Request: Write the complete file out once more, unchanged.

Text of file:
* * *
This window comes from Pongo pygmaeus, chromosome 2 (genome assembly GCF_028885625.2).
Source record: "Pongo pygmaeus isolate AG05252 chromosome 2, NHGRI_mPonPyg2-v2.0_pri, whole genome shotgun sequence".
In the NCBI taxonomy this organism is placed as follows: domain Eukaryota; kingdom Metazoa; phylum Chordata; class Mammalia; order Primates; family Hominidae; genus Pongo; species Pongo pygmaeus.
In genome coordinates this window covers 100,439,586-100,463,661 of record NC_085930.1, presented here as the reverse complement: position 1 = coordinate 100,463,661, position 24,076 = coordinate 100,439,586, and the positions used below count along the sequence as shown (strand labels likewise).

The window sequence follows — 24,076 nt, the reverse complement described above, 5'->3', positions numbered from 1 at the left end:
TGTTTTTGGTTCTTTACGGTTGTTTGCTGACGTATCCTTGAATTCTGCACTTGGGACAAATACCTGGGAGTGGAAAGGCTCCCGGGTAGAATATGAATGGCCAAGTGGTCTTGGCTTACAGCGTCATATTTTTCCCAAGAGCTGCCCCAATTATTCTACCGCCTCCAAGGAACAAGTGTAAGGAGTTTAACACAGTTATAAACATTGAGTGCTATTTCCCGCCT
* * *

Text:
This window comes from Pongo pygmaeus, chromosome 2 (genome assembly GCF_028885625.2).
Source record: "Pongo pygmaeus isolate AG05252 chromosome 2, NHGRI_mPonPyg2-v2.0_pri, whole genome shotgun sequence".
In the NCBI taxonomy this organism is placed as follows: domain Eukaryota; kingdom Metazoa; phylum Chordata; class Mammalia; order Primates; family Hominidae; genus Pongo; species Pongo pygmaeus.
In genome coordinates this window covers 100,439,586-100,463,661 of record NC_085930.1, presented here as the reverse complement: position 1 = coordinate 100,463,661, position 24,076 = coordinate 100,439,586, and the positions used below count along the sequence as shown (strand labels likewise).

The window sequence follows — 24,076 nt, the reverse complement described above, 5'->3', positions numbered from 1 at the left end:
TGTTTTTGGTTCTTTACGGTTGTTTGCTGACGTATCCTTGAATTCTGCACTTGGGACAAATACCTGGGAGTGGAAAGGCTCCCGGGTAGAATATGAATGGCCAAGTGGTCTTGGCTTACAGCGTCATATTTTTCCCAAGAGCTGCCCCAATTATTCTACCGCCTCCAAGGAACAAGTGTAAGGAGTTTAACACAGTTATAAACATTGAGTGCTATTTCCCGCCT